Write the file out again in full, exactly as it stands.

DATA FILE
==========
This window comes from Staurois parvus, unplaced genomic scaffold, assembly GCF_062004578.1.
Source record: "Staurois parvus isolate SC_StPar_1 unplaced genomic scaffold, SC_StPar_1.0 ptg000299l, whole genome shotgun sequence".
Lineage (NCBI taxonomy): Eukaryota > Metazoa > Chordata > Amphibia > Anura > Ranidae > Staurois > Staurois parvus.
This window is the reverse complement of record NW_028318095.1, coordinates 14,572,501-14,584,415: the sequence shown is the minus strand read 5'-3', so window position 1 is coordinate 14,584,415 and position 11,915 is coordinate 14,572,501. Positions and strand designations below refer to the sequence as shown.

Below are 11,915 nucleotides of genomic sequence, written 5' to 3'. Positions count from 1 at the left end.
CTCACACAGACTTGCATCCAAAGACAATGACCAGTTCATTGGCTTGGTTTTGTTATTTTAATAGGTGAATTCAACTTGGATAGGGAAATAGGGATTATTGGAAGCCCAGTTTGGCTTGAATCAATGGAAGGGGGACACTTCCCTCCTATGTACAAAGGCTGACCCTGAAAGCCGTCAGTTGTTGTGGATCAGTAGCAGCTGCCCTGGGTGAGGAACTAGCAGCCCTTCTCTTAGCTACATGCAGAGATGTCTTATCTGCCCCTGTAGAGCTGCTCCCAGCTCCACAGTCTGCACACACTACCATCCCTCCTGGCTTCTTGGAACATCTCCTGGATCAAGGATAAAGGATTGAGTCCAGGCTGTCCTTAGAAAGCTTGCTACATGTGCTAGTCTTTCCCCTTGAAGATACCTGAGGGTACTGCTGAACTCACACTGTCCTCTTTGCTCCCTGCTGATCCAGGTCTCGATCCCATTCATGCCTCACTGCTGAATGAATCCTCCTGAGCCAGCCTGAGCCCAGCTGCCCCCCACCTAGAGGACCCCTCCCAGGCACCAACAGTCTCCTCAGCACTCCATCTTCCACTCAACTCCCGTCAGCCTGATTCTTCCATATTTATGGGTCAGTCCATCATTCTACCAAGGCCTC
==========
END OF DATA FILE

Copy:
This window comes from Staurois parvus, unplaced genomic scaffold, assembly GCF_062004578.1.
Source record: "Staurois parvus isolate SC_StPar_1 unplaced genomic scaffold, SC_StPar_1.0 ptg000299l, whole genome shotgun sequence".
Lineage (NCBI taxonomy): Eukaryota > Metazoa > Chordata > Amphibia > Anura > Ranidae > Staurois > Staurois parvus.
This window is the reverse complement of record NW_028318095.1, coordinates 14,572,501-14,584,415: the sequence shown is the minus strand read 5'-3', so window position 1 is coordinate 14,584,415 and position 11,915 is coordinate 14,572,501. Positions and strand designations below refer to the sequence as shown.

Below are 11,915 nucleotides of genomic sequence, written 5' to 3'. Positions count from 1 at the left end.
CTCACACAGACTTGCATCCAAAGACAATGACCAGTTCATTGGCTTGGTTTTGTTATTTTAATAGGTGAATTCAACTTGGATAGGGAAATAGGGATTATTGGAAGCCCAGTTTGGCTTGAATCAATGGAAGGGGGACACTTCCCTCCTATGTACAAAGGCTGACCCTGAAAGCCGTCAGTTGTTGTGGATCAGTAGCAGCTGCCCTGGGTGAGGAACTAGCAGCCCTTCTCTTAGCTACATGCAGAGATGTCTTATCTGCCCCTGTAGAGCTGCTCCCAGCTCCACAGTCTGCACACACTACCATCCCTCCTGGCTTCTTGGAACATCTCCTGGATCAAGGATAAAGGATTGAGTCCAGGCTGTCCTTAGAAAGCTTGCTACATGTGCTAGTCTTTCCCCTTGAAGATACCTGAGGGTACTGCTGAACTCACACTGTCCTCTTTGCTCCCTGCTGATCCAGGTCTCGATCCCATTCATGCCTCACTGCTGAATGAATCCTCCTGAGCCAGCCTGAGCCCAGCTGCCCCCCACCTAGAGGACCCCTCCCAGGCACCAACAGTCTCCTCAGCACTCCATCTTCCACTCAACTCCCGTCAGCCTGATTCTTCCATATTTATGGGTCAGTCCATCATTCTACCAAGGCCTC